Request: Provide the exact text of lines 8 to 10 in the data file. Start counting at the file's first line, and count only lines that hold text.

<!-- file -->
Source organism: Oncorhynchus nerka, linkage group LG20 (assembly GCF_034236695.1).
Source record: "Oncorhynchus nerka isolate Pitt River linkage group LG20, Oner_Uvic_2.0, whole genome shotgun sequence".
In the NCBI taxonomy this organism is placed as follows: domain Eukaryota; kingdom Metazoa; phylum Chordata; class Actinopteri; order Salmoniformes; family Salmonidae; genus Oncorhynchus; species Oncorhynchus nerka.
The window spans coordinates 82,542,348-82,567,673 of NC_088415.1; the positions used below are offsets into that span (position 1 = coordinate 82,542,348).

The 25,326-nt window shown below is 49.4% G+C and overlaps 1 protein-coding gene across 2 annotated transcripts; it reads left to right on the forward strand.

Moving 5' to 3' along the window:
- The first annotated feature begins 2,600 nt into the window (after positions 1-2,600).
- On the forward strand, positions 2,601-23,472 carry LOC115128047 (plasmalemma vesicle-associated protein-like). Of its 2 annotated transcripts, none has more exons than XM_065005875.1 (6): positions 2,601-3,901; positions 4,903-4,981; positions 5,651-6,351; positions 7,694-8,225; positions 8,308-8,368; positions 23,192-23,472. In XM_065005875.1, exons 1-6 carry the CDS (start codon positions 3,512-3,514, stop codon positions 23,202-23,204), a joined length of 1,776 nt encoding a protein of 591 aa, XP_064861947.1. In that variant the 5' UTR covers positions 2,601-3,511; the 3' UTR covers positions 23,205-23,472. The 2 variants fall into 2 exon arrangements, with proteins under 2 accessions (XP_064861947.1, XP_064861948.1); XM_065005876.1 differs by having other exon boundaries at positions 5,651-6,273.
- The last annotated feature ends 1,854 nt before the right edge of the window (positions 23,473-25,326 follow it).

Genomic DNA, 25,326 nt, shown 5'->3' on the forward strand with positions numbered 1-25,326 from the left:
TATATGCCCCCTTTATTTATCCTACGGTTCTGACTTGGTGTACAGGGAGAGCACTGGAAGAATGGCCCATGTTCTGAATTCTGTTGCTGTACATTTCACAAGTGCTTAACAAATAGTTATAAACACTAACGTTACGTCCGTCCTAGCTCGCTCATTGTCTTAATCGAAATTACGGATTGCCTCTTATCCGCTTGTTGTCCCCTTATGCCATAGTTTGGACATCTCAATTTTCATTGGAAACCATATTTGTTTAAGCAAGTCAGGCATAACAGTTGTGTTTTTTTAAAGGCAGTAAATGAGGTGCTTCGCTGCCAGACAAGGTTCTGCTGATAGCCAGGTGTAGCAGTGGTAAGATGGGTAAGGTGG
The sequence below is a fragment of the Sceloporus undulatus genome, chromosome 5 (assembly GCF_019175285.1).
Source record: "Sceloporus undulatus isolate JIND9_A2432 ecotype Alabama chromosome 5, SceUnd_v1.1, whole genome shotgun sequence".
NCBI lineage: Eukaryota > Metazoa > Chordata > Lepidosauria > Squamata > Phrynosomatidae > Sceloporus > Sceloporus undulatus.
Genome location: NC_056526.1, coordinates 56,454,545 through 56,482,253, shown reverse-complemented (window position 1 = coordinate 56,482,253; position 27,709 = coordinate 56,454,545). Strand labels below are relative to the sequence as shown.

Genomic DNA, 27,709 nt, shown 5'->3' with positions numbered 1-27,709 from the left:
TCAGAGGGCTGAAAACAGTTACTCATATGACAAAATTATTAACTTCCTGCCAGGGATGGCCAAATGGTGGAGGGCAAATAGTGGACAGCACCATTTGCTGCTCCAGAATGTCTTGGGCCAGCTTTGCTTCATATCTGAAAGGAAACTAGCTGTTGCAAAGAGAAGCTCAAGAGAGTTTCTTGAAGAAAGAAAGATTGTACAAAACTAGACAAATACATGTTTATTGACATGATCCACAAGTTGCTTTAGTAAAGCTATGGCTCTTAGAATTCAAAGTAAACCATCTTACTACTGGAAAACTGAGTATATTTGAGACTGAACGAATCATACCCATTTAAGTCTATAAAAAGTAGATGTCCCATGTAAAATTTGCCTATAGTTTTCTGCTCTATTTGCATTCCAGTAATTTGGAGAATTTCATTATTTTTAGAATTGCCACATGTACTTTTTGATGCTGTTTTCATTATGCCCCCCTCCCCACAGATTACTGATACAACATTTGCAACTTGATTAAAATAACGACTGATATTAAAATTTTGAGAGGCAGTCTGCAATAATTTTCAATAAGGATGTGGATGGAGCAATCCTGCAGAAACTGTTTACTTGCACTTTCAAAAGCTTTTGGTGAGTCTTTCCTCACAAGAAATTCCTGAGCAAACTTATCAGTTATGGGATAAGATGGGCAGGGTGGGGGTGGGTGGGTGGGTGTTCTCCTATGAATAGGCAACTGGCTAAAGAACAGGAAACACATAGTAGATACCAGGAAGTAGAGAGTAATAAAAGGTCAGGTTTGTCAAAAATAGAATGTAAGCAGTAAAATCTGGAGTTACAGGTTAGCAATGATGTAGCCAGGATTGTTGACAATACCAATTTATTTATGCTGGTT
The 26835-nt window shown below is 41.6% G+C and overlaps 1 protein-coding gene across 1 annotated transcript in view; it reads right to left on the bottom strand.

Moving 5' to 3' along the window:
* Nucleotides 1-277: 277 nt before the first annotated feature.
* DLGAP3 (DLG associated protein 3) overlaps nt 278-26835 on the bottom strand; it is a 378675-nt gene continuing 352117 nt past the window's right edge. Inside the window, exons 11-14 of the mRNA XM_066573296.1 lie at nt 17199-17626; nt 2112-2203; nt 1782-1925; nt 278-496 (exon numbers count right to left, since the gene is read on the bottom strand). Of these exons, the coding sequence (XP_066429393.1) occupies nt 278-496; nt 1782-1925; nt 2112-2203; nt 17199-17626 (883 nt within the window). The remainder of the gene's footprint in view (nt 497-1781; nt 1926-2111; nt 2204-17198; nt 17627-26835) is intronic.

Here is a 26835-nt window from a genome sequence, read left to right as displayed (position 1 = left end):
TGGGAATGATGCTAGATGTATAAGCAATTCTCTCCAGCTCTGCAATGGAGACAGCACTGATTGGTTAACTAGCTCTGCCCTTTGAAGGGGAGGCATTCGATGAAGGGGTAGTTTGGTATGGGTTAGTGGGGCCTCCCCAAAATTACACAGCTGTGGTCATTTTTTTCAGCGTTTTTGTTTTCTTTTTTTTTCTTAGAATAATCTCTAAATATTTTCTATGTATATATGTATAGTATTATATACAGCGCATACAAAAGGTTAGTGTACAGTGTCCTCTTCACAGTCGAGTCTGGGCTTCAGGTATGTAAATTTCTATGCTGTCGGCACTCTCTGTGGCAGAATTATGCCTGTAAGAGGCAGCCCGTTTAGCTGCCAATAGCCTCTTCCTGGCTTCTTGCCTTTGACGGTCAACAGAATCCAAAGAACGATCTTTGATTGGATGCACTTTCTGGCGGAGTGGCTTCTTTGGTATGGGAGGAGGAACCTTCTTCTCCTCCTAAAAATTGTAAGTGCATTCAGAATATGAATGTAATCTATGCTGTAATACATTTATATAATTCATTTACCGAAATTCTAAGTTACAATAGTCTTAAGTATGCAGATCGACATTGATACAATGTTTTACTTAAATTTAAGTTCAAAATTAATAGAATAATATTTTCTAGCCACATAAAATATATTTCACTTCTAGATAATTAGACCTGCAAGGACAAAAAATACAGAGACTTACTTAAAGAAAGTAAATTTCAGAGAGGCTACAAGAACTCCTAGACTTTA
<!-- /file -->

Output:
- On the forward strand, positions 2,601-23,472 carry LOC115128047 (plasmalemma vesicle-associated protein-like). Of its 2 annotated transcripts, none has more exons than XM_065005875.1 (6): positions 2,601-3,901; positions 4,903-4,981; positions 5,651-6,351; positions 7,694-8,225; positions 8,308-8,368; positions 23,192-23,472. In XM_065005875.1, exons 1-6 carry the CDS (start codon positions 3,512-3,514, stop codon positions 23,202-23,204), a joined length of 1,776 nt encoding a protein of 591 aa, XP_064861947.1. In that variant the 5' UTR covers positions 2,601-3,511; the 3' UTR covers positions 23,205-23,472. The 2 variants fall into 2 exon arrangements, with proteins under 2 accessions (XP_064861947.1, XP_064861948.1); XM_065005876.1 differs by having other exon boundaries at positions 5,651-6,273.
- The last annotated feature ends 1,854 nt before the right edge of the window (positions 23,473-25,326 follow it).

Genomic DNA, 25,326 nt, shown 5'->3' on the forward strand with positions numbered 1-25,326 from the left: